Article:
Timely Persuasion - Online Edition - Chapter 24


24 Hour Party People

    His eyes turned to the clock, then back to the envelope that held the last thoughts that would (hopefully) not ever need to be read or remembered.  Inside, Dad realized that he had better get blinking if he wanted to begin the process of erasing those words.

    He thought of the hospital clothes.

    He thought of the lawnmower. 

    And he thought of me. 

    Not me his son, but me his friend.  The strange friend who provided the songs that led him to become Local Boy.  He thought of their first meeting, and then he was there.

    His bare feet shuffled along the grass, inches behind the motor of the mower.  He recalled how his father had always told him not to mow the lawn without shoes unless he wanted to lose a toe, but the feeling of the fresh mowed grass on his skin always excited him for some reason.  Too bad he couldn’t relive that feeling again here.  When living like a refugee in your own head, all you have are your own thoughts and your senses of sight and sound.  No smell, taste, or touch.  He wondered if he should report that to the doctors, or if anyone ever had before.  If only he could feel and smell that grass again.  Even though he was doing the right thing, he was almost sorry that it would have to end like this.

    A car horn honked.  His body didn’t stop mowing and his head didn’t turn, but in the peripheral vision of his host he could make out a carload of girls doing a drive-by as they often did.  The whistles and catcalls always made him smile. 

    Another car drove by the yard.  This time his body did stop the mower.  An inverted bottle of beer entered his vision and the Dad inside wanted to smile again.  He used to call this one the beer commercial:  Glug, glug, glug, ahhhh followed by an exaggerated motion to wipe the sweat from his brow.  Drove the ladies wild.

    His eyes stole another sideways glance to assess the audience, but an approaching figure obstructed his view.  Something tells me he’s been here before.  This was it, the single moment he needed to change to fulfill his part of the masterplan.

    He heard himself speaking.

     “My parents aren’t home, but if you come back later they may want to make a donation.”

    “Donation?” asked the confused visitor in the orderly uniform.  Dad felt his eyes drift to the hypnotic circular logo on the man’s chest.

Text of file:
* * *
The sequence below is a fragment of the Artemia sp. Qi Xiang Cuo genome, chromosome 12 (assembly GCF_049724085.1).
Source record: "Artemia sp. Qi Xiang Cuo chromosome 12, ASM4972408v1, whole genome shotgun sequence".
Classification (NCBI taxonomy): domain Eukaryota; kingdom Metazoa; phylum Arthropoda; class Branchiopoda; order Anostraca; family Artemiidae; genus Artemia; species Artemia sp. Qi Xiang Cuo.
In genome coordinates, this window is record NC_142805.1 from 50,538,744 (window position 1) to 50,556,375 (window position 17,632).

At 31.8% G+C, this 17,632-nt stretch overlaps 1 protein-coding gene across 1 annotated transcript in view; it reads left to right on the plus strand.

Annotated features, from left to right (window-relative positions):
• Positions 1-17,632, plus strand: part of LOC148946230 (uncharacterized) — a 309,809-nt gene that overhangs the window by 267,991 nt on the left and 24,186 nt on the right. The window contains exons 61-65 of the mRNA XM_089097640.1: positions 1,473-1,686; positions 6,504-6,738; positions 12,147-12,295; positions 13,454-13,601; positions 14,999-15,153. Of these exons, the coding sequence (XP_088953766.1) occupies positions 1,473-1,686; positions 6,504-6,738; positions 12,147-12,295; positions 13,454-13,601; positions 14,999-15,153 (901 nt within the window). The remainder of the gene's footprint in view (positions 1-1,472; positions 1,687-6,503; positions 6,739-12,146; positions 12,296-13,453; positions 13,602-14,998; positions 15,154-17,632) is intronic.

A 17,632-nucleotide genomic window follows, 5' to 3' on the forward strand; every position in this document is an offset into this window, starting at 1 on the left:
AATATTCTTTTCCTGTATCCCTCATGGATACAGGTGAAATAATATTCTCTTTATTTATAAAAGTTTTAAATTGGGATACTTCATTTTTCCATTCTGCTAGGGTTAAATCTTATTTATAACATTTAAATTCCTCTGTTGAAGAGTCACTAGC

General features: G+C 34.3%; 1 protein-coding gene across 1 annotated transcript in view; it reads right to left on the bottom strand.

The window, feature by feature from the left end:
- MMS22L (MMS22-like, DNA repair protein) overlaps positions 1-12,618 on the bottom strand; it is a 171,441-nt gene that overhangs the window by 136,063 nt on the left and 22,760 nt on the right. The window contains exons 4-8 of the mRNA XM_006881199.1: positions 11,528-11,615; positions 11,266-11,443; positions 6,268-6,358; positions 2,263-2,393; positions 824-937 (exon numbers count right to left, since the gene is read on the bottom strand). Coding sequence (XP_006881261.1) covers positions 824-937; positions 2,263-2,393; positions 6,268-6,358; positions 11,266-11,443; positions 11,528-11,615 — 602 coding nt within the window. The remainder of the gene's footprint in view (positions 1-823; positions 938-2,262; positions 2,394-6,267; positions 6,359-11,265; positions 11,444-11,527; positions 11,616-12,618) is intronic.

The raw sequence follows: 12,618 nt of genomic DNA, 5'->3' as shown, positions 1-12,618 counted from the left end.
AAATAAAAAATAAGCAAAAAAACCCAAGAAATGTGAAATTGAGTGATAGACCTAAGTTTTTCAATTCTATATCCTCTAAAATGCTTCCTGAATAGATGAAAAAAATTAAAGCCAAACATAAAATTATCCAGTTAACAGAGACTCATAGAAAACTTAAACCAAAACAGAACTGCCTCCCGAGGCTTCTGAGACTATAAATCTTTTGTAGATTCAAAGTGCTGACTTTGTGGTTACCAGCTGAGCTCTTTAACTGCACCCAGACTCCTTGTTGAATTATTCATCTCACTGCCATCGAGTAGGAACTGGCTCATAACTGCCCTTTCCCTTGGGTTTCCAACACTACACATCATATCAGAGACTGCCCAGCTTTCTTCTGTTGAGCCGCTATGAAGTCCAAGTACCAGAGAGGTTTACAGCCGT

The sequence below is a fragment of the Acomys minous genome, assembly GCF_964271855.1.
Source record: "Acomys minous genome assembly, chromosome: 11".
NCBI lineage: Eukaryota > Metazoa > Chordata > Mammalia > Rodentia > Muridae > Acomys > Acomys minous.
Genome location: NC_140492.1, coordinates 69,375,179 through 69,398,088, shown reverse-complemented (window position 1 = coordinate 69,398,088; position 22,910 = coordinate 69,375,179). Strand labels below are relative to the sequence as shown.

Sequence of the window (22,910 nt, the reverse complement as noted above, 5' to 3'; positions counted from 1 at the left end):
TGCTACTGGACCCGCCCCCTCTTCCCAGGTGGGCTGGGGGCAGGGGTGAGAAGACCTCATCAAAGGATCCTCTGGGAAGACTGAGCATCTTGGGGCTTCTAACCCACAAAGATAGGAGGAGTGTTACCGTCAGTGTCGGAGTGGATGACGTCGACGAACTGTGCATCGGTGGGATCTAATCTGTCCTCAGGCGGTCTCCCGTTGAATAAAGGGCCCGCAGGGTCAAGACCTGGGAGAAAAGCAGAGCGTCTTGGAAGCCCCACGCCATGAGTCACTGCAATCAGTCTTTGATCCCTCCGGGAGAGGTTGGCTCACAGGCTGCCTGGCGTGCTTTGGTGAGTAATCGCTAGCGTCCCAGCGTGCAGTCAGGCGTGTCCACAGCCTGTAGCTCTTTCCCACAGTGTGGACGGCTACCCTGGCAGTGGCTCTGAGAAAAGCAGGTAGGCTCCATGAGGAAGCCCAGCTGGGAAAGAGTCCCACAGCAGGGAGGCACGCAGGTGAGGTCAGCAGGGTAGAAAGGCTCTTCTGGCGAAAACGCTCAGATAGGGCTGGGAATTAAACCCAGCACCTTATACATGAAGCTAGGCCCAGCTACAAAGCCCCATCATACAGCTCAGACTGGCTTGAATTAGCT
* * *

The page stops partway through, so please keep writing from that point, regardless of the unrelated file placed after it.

“Yeah.  I figured you were from the hospital when I saw that outfit on you.  Never heard of LBDG though.”

    Yes I have.  But where?

    He felt a confused sense of déjà vu as thoughts from the past mingled with thoughts of his present.  Why did he think this guy was from a hospital?  Something about him was familiar, but at the same time it wasn’t quite the same.  You would see if only...

    The visitor snapped out of his daze.  “Oh, yes.  I just...got off of work.  I wanted to talk to you.  Ask a favor, actually.”

    Inside his own head Dad started thinking intensely just as the man who stood before him would one day teach him. 

    Fucking jerk interrupted my show.  Now I’m not getting laid tonight.  Probably escaped from the mental institution.  Fucking jerk.  Fucking jerk. 

    They were thoughts he hadn’t had in quite a long time, but he knew he had to revisit them if he wanted to convince himself to blow his top.

    “Who do you think you are, interrupting me when I’m entertaining the ladies?” he heard himself say. 

    Throw down the bottle.

    On cue, he threw the beer bottle down at the visitor’s feet.

    “You’ve got me wrong.  It’s more of a challenge.  There’s this girl...”

    “I don’t need any help getting dates from the likes of you.  Now get outta here.”

    “If you’d just let me explain...”

    No explaining was to be done by me on this trip, as Dad watched in disbelief as he sent his future son to the ground with one punch.

    “Are you gonna get, or do I need to knock you into next week?”

    It was hard to tell from his reaction, but the visitor seemed almost amused by this comment even though he held his tongue.  Regardless, the threat didn’t need to be repeated, as the guy in the hospital gear ran off with more spring in his step than one might expect considering the beating he had just received.  Dad wasn’t sure, but he thought he saw him disappear into thin air rather than run off into the sunset.  He left the lawn half mowed and marched into the house to find his cousin.

    At least that’s the way part of my brain remembers the story now.  Seems accurate enough, though I’m not completely sure of my trustworthiness as a narrator given the circumstances.

    This version I am sure of.  While Dad was being prepped for his memory trip, I was with the doctor awaiting the mystery word I’d supposedly have to pass on to Dad in the past.

    “I’m of the opinion that I’m a lot closer than I think I am,” he started.  “But I need proof.  Your father needs to bring back proof.”

    “We will.  What’s the good word?”

    Cupping my ear, I leaned closer in anticipation.


    “Nelsonification?” I repeated.

    “Nelsonification.  I couldn’t use a real word, so I made up something you’re not likely to come up with on your own.”

    So Nelsonification it was.  Not the ‘Rosebud’ I was expecting, but it would do.  Nelsuicide would have been more appropriate, but there wasn’t any need to argue since it wasn’t going to happen anyways.  All I had to do was humor him.

    “All right.  One Nelsonification, coming up.”

    I actually had a better word for him.